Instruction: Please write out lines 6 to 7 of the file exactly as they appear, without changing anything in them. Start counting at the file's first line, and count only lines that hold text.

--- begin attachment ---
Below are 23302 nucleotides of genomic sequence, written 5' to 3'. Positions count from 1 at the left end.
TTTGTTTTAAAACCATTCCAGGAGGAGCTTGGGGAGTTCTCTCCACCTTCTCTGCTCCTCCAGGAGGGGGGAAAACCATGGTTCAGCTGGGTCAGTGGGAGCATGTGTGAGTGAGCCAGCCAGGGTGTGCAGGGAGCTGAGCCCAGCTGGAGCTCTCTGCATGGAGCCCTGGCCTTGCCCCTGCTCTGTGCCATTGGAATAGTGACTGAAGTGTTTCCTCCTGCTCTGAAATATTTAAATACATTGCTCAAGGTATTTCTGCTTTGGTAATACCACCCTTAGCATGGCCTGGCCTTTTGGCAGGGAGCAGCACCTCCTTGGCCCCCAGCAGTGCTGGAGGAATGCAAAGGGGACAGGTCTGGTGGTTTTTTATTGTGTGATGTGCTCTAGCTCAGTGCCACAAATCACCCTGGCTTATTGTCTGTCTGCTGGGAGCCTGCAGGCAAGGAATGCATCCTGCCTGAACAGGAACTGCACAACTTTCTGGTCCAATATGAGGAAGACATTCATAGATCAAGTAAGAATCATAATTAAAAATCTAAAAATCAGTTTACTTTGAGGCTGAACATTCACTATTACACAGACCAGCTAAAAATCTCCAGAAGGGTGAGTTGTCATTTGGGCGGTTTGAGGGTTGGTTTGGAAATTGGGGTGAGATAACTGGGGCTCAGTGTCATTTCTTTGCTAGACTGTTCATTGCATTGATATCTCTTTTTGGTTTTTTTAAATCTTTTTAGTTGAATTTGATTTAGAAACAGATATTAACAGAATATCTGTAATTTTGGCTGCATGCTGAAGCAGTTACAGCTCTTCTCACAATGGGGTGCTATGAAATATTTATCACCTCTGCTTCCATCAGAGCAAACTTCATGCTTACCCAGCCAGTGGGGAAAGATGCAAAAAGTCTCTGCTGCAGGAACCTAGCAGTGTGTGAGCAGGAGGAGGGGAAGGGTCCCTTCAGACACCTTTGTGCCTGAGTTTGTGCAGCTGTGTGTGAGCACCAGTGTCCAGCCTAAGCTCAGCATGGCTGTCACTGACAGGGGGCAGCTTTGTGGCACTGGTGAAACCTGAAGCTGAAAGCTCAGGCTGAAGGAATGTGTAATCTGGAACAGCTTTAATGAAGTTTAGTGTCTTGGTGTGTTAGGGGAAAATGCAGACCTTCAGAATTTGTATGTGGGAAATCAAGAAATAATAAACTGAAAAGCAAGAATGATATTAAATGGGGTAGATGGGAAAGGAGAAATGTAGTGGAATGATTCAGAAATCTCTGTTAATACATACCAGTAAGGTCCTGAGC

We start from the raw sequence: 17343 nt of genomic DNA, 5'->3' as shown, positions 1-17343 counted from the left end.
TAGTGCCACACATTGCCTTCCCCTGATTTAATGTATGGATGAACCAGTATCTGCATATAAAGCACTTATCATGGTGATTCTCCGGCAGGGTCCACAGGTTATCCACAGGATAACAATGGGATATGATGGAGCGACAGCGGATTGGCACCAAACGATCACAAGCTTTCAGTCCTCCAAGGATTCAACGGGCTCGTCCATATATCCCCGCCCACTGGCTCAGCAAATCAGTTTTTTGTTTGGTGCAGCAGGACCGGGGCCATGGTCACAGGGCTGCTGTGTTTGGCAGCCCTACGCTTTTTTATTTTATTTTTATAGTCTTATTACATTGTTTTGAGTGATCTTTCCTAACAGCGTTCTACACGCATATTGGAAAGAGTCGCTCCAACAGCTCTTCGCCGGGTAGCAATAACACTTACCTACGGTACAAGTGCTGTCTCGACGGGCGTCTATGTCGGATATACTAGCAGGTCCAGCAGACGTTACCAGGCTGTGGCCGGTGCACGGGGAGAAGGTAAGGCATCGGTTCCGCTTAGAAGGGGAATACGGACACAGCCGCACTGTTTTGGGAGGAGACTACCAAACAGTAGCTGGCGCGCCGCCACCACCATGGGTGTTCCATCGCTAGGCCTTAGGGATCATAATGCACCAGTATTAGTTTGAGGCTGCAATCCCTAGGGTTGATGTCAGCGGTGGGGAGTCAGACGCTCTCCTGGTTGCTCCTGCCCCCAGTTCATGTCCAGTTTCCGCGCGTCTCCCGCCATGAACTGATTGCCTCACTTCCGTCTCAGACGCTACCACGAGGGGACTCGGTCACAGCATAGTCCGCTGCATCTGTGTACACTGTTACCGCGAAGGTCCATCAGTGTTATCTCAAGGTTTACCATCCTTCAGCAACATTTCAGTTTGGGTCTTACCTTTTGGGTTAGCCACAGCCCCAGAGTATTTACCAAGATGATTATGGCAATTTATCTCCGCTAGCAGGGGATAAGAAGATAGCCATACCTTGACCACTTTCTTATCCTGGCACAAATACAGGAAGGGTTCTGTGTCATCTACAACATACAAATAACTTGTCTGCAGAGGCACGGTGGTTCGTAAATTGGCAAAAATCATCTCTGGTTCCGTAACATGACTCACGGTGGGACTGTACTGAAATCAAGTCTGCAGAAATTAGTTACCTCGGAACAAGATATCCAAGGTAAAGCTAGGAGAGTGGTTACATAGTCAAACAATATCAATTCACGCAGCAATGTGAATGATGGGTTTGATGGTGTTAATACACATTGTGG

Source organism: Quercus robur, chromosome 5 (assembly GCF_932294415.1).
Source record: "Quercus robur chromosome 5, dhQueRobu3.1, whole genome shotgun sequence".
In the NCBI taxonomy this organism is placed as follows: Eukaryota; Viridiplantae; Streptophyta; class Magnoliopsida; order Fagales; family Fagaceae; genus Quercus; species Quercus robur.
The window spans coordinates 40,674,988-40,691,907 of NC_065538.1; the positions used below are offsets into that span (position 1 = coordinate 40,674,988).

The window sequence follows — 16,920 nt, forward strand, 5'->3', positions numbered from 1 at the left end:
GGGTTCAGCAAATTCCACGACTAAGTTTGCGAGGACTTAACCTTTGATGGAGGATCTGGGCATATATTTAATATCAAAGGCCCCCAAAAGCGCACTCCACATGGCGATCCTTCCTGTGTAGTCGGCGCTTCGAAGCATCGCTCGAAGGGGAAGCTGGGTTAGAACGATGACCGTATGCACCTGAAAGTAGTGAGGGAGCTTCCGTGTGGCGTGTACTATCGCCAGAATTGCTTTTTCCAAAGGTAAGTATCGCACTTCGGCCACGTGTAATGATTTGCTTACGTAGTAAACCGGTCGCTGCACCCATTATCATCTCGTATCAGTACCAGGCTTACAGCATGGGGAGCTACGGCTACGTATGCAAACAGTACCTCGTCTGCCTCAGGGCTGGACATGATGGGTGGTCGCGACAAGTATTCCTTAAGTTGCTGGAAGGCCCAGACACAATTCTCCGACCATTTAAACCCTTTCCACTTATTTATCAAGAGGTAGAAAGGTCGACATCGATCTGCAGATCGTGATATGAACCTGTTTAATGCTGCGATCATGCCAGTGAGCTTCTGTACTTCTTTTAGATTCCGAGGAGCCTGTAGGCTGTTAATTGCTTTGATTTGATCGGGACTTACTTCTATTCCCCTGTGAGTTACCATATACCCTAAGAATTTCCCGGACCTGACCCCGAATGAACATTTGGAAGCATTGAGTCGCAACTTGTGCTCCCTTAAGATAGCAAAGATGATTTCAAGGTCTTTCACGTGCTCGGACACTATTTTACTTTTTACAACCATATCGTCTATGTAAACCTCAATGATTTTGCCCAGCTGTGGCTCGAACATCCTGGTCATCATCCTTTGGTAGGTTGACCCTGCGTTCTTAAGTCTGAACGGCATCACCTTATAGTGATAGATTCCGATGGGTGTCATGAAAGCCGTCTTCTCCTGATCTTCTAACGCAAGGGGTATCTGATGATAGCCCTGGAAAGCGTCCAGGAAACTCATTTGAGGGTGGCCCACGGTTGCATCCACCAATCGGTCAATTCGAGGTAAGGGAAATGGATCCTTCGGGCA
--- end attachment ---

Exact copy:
Source record: "Quercus robur chromosome 5, dhQueRobu3.1, whole genome shotgun sequence".
In the NCBI taxonomy this organism is placed as follows: Eukaryota; Viridiplantae; Streptophyta; class Magnoliopsida; order Fagales; family Fagaceae; genus Quercus; species Quercus robur.